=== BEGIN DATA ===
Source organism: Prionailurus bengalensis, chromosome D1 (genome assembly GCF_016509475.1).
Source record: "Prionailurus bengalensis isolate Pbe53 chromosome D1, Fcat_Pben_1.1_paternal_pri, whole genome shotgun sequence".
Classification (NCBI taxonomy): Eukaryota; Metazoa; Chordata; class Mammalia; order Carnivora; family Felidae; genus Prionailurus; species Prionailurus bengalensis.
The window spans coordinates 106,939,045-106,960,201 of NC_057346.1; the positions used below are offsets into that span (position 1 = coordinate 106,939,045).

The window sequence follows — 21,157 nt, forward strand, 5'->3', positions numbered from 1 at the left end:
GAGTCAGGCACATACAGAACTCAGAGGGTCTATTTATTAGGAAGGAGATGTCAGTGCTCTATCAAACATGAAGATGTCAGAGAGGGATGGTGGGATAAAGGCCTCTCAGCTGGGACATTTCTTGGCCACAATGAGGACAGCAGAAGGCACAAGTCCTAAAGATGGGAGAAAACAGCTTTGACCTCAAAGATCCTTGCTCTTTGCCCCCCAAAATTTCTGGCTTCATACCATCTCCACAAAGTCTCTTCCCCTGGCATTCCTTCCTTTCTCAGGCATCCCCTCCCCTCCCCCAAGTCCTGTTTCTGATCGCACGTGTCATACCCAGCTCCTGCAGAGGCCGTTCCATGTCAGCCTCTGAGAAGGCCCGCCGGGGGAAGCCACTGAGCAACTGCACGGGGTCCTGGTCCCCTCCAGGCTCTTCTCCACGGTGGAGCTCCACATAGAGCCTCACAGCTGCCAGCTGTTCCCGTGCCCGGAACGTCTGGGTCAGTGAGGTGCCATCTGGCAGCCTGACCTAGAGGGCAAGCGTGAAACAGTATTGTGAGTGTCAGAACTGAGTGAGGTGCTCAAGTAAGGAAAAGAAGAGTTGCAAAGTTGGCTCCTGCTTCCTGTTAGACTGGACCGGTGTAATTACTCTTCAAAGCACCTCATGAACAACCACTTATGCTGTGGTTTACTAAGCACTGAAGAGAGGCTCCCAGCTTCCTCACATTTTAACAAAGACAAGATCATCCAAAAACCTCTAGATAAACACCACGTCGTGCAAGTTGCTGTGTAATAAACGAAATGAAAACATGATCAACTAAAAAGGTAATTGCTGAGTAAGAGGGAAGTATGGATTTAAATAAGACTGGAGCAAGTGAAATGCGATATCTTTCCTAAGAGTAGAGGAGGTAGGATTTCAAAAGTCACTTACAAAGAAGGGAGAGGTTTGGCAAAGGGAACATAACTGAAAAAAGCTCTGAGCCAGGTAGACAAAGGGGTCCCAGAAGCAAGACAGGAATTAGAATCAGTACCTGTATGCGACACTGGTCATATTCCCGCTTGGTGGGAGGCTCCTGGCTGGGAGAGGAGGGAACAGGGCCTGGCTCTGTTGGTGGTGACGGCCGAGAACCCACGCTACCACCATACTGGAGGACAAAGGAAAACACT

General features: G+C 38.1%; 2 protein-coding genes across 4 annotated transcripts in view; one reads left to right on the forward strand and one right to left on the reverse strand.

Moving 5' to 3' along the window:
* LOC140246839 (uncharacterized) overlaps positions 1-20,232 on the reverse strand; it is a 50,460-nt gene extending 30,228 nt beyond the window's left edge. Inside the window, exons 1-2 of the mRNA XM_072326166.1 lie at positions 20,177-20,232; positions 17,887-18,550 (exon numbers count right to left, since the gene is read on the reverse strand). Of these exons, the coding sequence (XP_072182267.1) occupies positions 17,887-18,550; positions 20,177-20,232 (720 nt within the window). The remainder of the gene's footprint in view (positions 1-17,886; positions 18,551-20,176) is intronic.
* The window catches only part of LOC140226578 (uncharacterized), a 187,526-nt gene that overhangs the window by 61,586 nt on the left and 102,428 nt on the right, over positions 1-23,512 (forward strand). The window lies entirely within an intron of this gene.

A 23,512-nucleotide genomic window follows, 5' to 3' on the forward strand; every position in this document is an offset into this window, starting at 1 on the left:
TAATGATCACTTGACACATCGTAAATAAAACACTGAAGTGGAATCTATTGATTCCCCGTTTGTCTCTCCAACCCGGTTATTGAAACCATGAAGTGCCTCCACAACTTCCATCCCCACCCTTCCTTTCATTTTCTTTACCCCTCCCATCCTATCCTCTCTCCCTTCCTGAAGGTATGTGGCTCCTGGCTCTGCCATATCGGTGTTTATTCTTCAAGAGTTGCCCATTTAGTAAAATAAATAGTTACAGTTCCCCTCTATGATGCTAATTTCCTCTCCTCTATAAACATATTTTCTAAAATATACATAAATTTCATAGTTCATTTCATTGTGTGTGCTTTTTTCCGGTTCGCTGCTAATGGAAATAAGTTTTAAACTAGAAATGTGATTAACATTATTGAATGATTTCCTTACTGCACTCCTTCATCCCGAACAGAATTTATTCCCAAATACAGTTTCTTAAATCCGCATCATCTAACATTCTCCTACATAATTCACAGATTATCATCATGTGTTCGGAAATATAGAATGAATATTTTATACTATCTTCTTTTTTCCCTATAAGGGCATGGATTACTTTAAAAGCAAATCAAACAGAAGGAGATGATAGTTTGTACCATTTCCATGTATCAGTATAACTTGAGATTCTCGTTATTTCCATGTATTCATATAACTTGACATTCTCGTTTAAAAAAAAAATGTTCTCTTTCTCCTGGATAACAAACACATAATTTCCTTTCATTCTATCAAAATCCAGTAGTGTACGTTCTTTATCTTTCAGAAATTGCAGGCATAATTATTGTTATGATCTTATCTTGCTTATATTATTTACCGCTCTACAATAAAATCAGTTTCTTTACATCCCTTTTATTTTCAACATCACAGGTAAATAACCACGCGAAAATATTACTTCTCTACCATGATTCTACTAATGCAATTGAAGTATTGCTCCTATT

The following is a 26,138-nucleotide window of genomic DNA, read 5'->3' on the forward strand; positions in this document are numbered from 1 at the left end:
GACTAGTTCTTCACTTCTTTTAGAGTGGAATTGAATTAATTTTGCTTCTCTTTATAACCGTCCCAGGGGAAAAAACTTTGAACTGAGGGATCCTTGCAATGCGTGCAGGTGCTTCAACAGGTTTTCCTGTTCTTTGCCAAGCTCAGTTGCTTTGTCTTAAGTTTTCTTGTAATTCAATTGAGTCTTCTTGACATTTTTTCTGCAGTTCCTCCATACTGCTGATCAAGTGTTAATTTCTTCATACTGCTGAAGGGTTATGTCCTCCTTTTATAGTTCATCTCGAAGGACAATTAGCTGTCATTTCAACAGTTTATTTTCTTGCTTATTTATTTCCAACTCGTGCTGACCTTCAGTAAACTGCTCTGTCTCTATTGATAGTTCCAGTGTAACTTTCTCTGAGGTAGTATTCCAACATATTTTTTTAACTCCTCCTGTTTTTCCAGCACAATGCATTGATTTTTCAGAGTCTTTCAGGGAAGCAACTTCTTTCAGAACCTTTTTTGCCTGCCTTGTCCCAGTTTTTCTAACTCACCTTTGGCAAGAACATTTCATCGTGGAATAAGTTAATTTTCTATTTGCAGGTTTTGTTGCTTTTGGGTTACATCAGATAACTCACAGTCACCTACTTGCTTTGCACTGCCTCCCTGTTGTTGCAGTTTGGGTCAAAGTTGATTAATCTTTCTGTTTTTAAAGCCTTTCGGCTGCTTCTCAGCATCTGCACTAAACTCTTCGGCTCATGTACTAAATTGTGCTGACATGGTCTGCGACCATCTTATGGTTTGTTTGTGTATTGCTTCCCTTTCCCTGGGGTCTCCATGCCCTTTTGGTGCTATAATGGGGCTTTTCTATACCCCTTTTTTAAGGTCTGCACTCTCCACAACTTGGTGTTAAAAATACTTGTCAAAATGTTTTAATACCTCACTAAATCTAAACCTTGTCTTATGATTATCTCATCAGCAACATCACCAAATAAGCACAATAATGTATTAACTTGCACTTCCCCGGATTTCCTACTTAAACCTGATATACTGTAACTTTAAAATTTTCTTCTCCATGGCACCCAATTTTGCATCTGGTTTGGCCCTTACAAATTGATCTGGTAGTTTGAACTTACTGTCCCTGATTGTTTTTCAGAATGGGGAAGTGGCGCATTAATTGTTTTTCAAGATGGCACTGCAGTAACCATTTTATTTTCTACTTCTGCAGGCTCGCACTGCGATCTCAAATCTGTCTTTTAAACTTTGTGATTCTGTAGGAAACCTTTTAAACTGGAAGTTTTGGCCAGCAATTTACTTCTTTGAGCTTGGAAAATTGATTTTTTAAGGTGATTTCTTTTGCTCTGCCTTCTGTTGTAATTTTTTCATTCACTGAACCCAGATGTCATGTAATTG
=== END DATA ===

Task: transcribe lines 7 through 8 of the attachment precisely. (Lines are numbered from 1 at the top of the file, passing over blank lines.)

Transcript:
General features: G+C 38.1%; 2 protein-coding genes across 4 annotated transcripts in view; one reads left to right on the forward strand and one right to left on the reverse strand.

Moving 5' to 3' along the window: